NASA’s DEI Journey with OD Specialist Diane Cain and JBC’s Adrienne Lawrence

Jennifer Brown | | , ,

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This episode features a conversation between JBC Vice-President Adrienne Lawrence and Diane Cain, Organizational Development Specialist at NASA. Diane discusses the important role that DEI plays in her work as an organizational development specialist and the evolution of NASA’s DEI priorities. Discover the reasons behind NASA’s interest in inclusive leadership and the culture shift that is driving the need for a change in the approach to leadership.

Listen in now, or read on for the transcript of our conversation:


DIANE CAIN: So that self examination is definitely something our folks have learned, that all of this work begins with you. Begins with you, and it begins with you taking a very hard look at who you are, and start with that value stream. And for me, what I've learned is every now and then I don't dismiss my value, but I might have to put a value, what I call on hold. I take it off of the burner and I put it over on the side, like you're cooking rice and rice is bubbling up and you take it and you just put it on the eye next to it so that it goes back down. I might have to put it on hold because I need to listen. I need to hear, I need to be able to just mull it around a little bit in my brain and come to, Hmm, I agree, I disagree. It's okay for us just not to be on the same page, whatever. And then I'm going to pick my rice back up and I put it back on the corner.


The Will to Change is hosted by Jennifer Brown. Jennifer is an award-winning entrepreneur, dynamic speaker, bestselling author and leadership expert on how organizations must evolve their cultures towards a new, more inclusive workplace reality. She's a passionate inclusion and equity advocate, committed to helping leaders foster healthier and therefore more productive workplaces, ultimately driving innovation and business results. Informed by nearly two decades of consulting to Fortune 500 companies, she and her team advise top companies on building cultures of belonging in times of great upheaval and uncertainty. And now onto the episode.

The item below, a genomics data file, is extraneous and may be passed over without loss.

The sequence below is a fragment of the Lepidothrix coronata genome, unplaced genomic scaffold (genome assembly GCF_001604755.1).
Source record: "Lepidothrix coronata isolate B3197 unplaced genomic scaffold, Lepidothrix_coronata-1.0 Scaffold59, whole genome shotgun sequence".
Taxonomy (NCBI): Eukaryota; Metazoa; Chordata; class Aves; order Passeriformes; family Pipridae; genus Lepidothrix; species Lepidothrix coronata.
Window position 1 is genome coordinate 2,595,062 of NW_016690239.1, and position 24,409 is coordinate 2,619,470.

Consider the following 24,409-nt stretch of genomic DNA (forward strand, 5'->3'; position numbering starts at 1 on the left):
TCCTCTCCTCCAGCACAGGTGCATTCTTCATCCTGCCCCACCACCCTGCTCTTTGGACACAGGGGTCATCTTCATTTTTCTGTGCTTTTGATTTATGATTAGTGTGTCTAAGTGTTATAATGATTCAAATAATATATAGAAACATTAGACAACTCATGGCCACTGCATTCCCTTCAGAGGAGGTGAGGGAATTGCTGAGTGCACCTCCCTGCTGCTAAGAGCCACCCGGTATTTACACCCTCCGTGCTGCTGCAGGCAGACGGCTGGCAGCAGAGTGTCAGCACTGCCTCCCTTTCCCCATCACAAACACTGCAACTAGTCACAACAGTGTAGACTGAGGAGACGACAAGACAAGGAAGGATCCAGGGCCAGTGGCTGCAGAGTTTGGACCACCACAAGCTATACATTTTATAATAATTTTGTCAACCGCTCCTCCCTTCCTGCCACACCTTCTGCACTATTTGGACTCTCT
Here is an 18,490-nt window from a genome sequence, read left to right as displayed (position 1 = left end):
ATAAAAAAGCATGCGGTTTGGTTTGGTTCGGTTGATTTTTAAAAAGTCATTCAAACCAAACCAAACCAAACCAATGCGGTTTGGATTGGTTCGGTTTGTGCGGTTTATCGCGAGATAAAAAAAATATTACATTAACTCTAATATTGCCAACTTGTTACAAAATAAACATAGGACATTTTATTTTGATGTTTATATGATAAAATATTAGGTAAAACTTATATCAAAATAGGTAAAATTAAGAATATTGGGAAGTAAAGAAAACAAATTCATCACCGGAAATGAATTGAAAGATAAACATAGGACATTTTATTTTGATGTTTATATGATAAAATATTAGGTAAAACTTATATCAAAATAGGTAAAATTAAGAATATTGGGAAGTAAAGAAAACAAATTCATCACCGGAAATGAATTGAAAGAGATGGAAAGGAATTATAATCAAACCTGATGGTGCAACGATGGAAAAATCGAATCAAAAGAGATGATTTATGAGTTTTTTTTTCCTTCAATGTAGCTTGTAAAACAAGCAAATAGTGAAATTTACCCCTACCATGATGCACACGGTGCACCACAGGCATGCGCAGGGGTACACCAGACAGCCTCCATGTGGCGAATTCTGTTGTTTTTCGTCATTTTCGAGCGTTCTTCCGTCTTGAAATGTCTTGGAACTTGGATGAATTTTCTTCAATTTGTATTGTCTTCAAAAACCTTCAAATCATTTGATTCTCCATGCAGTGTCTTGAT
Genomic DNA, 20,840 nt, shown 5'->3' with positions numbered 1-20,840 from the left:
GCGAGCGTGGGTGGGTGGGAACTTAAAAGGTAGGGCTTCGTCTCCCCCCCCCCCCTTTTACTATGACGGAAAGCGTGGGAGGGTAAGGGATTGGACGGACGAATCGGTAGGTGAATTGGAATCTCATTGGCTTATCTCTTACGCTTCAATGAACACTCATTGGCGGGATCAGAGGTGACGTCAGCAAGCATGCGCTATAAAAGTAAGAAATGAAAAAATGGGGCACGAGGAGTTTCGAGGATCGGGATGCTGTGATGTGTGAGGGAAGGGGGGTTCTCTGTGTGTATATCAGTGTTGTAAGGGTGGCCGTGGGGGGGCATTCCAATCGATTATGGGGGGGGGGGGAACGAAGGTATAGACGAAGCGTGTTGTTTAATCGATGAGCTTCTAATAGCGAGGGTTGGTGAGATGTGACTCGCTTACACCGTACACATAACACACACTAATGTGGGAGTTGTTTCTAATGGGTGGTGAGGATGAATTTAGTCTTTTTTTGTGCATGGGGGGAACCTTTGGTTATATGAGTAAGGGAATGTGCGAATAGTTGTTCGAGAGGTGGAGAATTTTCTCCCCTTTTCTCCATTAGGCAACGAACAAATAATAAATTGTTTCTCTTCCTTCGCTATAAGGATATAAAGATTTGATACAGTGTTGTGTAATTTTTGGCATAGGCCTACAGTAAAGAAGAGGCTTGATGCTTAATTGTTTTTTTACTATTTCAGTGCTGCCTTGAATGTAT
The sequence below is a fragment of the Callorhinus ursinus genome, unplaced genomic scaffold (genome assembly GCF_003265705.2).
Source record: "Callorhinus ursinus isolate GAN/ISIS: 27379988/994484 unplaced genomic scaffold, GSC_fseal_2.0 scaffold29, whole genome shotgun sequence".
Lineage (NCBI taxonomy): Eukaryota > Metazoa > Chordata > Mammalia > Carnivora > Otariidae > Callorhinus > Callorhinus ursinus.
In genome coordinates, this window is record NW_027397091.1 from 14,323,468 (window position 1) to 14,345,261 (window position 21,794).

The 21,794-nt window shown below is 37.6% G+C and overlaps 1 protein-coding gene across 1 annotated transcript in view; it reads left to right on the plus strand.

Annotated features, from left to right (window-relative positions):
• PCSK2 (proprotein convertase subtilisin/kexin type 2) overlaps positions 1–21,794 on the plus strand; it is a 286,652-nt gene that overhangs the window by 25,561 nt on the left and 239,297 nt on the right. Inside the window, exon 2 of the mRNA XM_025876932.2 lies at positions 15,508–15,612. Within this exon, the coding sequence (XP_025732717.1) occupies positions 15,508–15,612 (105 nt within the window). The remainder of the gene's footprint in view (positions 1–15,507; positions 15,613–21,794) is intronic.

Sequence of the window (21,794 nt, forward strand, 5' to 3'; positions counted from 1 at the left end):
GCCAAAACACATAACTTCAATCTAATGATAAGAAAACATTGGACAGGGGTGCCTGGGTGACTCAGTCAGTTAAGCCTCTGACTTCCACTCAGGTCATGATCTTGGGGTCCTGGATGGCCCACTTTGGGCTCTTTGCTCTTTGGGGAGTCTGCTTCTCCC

Hello and welcome back to The Will to Change, this is Doug Foresta. today's episode features a conversation between JCB Vice President Adrienne Lawrence and Diane Cain, Organizational Development Specialist at NASA. Diane discusses the important role that DEI plays in her work and the evolution of NASA's DEI priorities. All this and more, and now onto the episode.


ADRIENNE LAWRENCE: Diane, thank you so much for joining me. I'm excited to have you here. I know you're the organization development specialist at NASA and we have worked together in some of the DEI work we've done. Thanks so much for joining us.

DIANE CAIN: Well, it was nice to see you again Adrienne.


DIANE CAIN: And even though you're making it sound like I'm at all of NASA, I'm actually at Marshall Space Flight Center in Huntsville, Alabama. So one of many OD specialists at NASA.

ADRIENNE LAWRENCE: Yes. But you are such a big deal. You're at NASA and I know so many people are excited about that. I myself, when I came out to do inclusive leadership training with your colleagues and your team, I know I was thrilled.

DIANE CAIN: We were very happy to have you. Very happy to have you.